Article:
Friday, September 24, 2010

Undifferentiated Me.

So I went to Tufts again not expecting much for once and walked away with a diagnosis.  Dr. K is going with Undifferentiated Connective Tissue Disease. 

Why do I always have to get the conditions with tongue twister names?

Basically, I have an autoimmune disease that doesn't fit the parameters of any established autoimmune disease.  Right now, it is my very own customized disease.  Way to go, Immune System.  Way to be an individual. 

Now, there is a chance that I have an early form of another disease and my condition will evolve into SLE or Scleroderma or whatever.  In that case, I really had immature Lupus.  Baby Lupus before it grow up into Big Bad Lupus.  Kind of like in Pokemon.  (If I'm understanding how that works.)

There is also a chance it will never evolve into anything else.  That this is it.  In that case, I have a weird autoimmune disease that only affects my hands.   Dr. K says that the fact that my condition has remained "stable" (as in not spread to any other organ system) is a good sign that it may stay like this.  If I can make it to two years, I'll be in even better shape. 

We're repeating some blood and urine labs to see where I am and to check my kidneys because of my WTF bladder.  Dr. K is putting me on Celebrex to see if that can help with the constant inflammation of my hands. 

I also have to up my water and salt intake since my blood pressure at the doc's office was 85/52.  Eek!  I knew I had been dizzier recently but I just figured it was the medicine I'm on.  

When I woke up this morning I was feeling extra dizzy and when I reached up above my head to get something off a shelf, I really thought I was going to pass out.  The world spun like you wouldn't believe, my vision went all blurry, I was sure I was going to puke everywhere, and my head starting throbbing like mad.  No more raising my arms up.  Forget that.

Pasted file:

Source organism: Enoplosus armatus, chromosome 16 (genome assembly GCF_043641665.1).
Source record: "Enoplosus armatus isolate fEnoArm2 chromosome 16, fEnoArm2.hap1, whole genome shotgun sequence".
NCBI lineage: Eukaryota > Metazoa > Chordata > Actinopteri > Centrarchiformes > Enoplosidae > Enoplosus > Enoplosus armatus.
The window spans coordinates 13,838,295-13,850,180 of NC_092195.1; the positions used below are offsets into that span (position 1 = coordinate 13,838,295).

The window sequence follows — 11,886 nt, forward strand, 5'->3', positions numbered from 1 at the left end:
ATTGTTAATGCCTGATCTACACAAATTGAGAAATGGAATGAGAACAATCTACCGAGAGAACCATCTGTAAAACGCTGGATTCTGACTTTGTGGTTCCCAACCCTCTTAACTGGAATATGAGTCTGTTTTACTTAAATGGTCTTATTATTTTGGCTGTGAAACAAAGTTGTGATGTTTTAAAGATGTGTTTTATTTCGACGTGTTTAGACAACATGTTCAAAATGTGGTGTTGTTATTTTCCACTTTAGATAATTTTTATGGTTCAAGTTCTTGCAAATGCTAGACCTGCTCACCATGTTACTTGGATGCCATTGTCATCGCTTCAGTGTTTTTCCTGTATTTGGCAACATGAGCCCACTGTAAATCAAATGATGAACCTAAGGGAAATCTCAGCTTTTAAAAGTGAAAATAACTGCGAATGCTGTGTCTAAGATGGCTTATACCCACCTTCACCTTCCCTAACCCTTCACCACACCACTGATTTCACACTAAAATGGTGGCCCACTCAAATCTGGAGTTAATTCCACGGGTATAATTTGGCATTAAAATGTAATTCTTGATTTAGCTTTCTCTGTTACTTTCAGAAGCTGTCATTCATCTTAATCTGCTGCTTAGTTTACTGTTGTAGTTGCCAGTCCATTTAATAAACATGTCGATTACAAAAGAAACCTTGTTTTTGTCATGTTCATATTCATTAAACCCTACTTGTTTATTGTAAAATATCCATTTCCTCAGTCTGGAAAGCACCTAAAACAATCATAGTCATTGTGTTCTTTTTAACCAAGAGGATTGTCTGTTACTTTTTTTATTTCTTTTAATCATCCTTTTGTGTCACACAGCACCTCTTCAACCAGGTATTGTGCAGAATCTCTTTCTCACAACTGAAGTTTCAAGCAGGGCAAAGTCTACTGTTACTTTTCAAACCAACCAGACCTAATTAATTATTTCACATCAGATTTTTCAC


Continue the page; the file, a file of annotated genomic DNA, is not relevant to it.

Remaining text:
Also, I have tennis elbow in my left arm.  I'm right handed.  And I don't play tennis.  What the hell?  I swear to any god you like, my body just gets bored finds some kind of trouble to get itself into to keep occupied. 

But hey!  Answers!  Thanks, world.  It's appreciated.  :)

Friday, September 17, 2010

2010 National Invisible Chronic Illness Awareness Week

I filled this out last year as part of Awareness Week running from Sept 14-18.  Thought I might fill it out again this year to see what's changed.

Please keep in mind as you go about your days, many people who don't look sick are.

30 Things About My Invisible Illness You May Not Know

1. The illness I live with is:
Type III Ehlers Danlos Syndrome (Hypermobility Type) (often shortened to HEDS pronounced "heads". come on, that's funny.)
Lumbar Spinal Stenosis with congenital lumbar spinal fusion
A Mystery Autoimmune disease (Scleroderma? Lupus?  I dunno and the docs dunno either.)

2. I was diagnosed with it in the year:
HEDS: 2009
Stenosis: 2008
Autoimmune: Uh... working on it.

3. But I had symptoms since:
HEDS: 10 years old
Stenosis: 2008
Autoimmune: 1 year ago

4. The biggest adjustment I’ve had to make is:
HEDS: Learning to walk without dislocating--Still haven't figured it out.  And when that doesn't work, learning to deal with the condesending smiles I get from strangers when I'm in my wheelchair.
Stenosis: I can't lift anything over 20lbs.  You know how little 20lbs is?
Autoimmune: Learning to write, type, bathe, eat, dress, hold a cane, and wheel my chair without the use of my fingers.

5. Most people assume: I'm a trainwreck and there's just always something wrong with Kris.